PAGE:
How do you introduce yourself to patients? First name? Mr/Ms/Mrs X?

  1. 1
    I was just reading a book on nursing and our introductions to our patients. It brought up an interesting point. Physicians usually introduce themselves as Dr. Xyz but most nurses usually introduce ourselves by our first names these days. I'm curious, what do you do? And what if we (professional nurses that we are, mind you) were to introduce ourselves as such: "Hi Mr/Ms Smith. I'm nurse Xyz' or 'I'm Mrs. Abc and I'm an RN. I'll be with you until 0700.' I think instead of writing just my first name on the board from now on, I might be inclined to write my full name and credential. Not to be puffy or haughty, but to show my patient who I am and to perhaps work toward minimizing the professional inequality. Something to think about...
    Ir15hd4nc3r_RN likes this.
  2. 22 Comments so far...

  3. 0
    Our whiteboards in each room say "Your nurse is " and "Your nursing assistant is ". We put our first names and ASCOM number. Works for us!
  4. 2
    I say, "My name is Do-over, and I'll be your nurse today. If you need anything, press your call button, call my phone, or holler 'hey Do-over'. I also answer to 'nurse', 'hey you', and 'help!'." On the whiteboard, I'll usually write "Do-Over, RN x1234"

    My last name is a long, eastern-european mouthful. Even when I taught swimming to young kids, or helped my mom with the pre-schoolers, I was alway Miss FirstName - the last name was too much =)
    Ir15hd4nc3r_RN and anotherone like this.
  5. 2
    Hello, I am Nurse Last Name. Most cant pronounce my first name and I get tired of talking about its uniqueness and origin
    itsmejuli and anotherone like this.
  6. 2
    I introduce myself with my first name "Hi, I'm Katie and I'll be your nurse until 2300."
    somenurse and loriangel14 like this.
  7. 1
    I use the following script: "Hello! My name is ______ and I will be your nurse this evening."

    Since the average age of my patient population is 60 years old, I always refer to them as 'Mr.' ___ or 'Mrs.' ___ unless someone specifically says, "Call me William!"
    tewdles likes this.
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    I say, "Good morning/evening, I'm Saoirse and I'm your nurse today/tonight. What would you like me to call you?"
    tewdles and Ir15hd4nc3r_RN like this.
  9. 2
    Quote from SaoirseRN
    I say, "Good morning/evening, I'm Saoirse and I'm your nurse today/tonight. What would you like me to call you?"
    I have used a variation of that line for quite a few years. It usually puts the patient at ease and gives them a sense of control, where they often don't feel like they have much.
    Ir15hd4nc3r_RN and tnmarie like this.
  10. 0
    I call clients Mr. or Ms. Last Name regardless of whether they invite me to call them something else (unless the client is a teenager). I introduce myself by my first and last name ("Hello, I'm (Jane Doe) from psychiatry") and have both on my badge.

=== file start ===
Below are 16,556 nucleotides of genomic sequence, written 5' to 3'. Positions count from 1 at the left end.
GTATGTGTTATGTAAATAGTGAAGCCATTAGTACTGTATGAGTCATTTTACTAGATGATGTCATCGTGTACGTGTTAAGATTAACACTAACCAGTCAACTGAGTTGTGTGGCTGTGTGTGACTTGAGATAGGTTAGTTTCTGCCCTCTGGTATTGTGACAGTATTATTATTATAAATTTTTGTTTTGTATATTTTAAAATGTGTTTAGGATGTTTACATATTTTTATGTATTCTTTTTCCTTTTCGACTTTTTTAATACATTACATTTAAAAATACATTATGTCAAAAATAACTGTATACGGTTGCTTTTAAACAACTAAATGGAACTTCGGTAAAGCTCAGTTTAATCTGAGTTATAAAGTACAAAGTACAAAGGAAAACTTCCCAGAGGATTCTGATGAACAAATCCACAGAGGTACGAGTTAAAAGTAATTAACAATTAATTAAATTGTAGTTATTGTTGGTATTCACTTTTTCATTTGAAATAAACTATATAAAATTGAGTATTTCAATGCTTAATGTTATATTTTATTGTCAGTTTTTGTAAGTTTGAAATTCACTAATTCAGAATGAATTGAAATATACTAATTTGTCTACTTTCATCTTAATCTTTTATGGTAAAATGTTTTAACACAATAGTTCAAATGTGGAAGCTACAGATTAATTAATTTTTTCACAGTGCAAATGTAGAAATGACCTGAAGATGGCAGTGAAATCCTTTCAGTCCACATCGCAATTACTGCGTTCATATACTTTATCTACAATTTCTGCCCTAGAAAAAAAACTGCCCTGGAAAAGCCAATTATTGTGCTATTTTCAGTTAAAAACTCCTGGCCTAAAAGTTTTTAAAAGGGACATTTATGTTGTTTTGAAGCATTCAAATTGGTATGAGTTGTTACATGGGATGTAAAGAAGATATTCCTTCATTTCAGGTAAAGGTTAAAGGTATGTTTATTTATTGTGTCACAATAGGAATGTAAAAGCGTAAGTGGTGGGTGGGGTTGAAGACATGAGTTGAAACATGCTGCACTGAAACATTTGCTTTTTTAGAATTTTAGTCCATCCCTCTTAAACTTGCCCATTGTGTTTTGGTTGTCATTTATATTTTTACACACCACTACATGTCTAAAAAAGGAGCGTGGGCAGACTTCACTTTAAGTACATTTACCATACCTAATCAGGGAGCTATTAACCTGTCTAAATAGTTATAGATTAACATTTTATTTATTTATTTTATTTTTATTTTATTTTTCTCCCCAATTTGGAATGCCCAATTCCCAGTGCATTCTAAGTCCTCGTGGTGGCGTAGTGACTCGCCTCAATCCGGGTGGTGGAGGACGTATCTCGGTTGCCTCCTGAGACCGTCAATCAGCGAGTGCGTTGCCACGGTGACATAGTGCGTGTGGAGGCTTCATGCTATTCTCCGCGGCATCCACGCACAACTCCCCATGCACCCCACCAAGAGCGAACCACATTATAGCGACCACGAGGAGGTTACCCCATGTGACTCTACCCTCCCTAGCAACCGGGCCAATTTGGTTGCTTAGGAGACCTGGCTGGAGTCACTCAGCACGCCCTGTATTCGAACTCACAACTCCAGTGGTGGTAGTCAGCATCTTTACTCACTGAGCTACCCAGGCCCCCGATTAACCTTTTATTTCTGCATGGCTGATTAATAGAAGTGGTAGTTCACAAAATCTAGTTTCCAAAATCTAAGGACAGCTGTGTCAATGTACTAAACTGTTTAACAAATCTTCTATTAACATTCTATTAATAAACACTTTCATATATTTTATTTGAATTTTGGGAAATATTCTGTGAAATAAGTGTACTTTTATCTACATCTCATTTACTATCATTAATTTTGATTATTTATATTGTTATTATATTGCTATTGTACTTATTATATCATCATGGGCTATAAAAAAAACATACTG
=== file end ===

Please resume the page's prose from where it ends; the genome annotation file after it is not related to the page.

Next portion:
I agree that the whole "Dr. Smith, Dr. Brown, Dr. Jones, and Susie" issue is a problem for nursing -- we are voluntarily giving up power and status with this (to me) ridiculous fondness for first names and informality (my mother was an RN before I was born, and she can't believe nurses nowadays are dumb enough (in her view) to allow anyone to call them by their first names -- when she was practicing, if a physician had dared to call a nurse by her/his first name, the physician would have been reported to the DON and reprimanded). I don't correct people who call me by my first name, but a couple of the psychiatrists on our service, when we are seeing someone together, introduce us as, "I'm Dr. ABC and this is Ms. XYZ, and we're from psychiatry" and I really appreciate that.

    I've been in only one situation over my career in which someone called me 'Nurse XYZ" (ironically, it was a young physician, fresh out of his residency, not some old-timer who was used to this from the old days) -- I called him Dr. ABC, even though all the regular staff on the unit called him by his first name, because a) I didn't know him well (I was a nursing instructor bringing students to the unit twice a week; I didn't work there) and b) frankly, I prefer to keep most physicians at "arms' length" and not get too chummy with them, and he made it clear that he was simply, politely respecting the boundary I had set; if I was going to call him Dr. ABC, then he was going to call me Nurse XYZ. It felt really weird for the first few weeks, but, as time went on, I got to like it. I would be happy to be addressed as "Nurse XYZ" on a regular basis -- but I certainly know better than to actually ask to be addressed that way, haha ...
  11. 1
    I never give out my last name to pts at work for a safety issue. We have had pts and pts family memers contact nurses at home to harass/ ask them out on a date. I do not have my name on my badge and do not tell pts or their families if they ask. Just something to think about... I say, "I am limaRN and I will be you nurse tonight until 0700."
    somenurse likes this.


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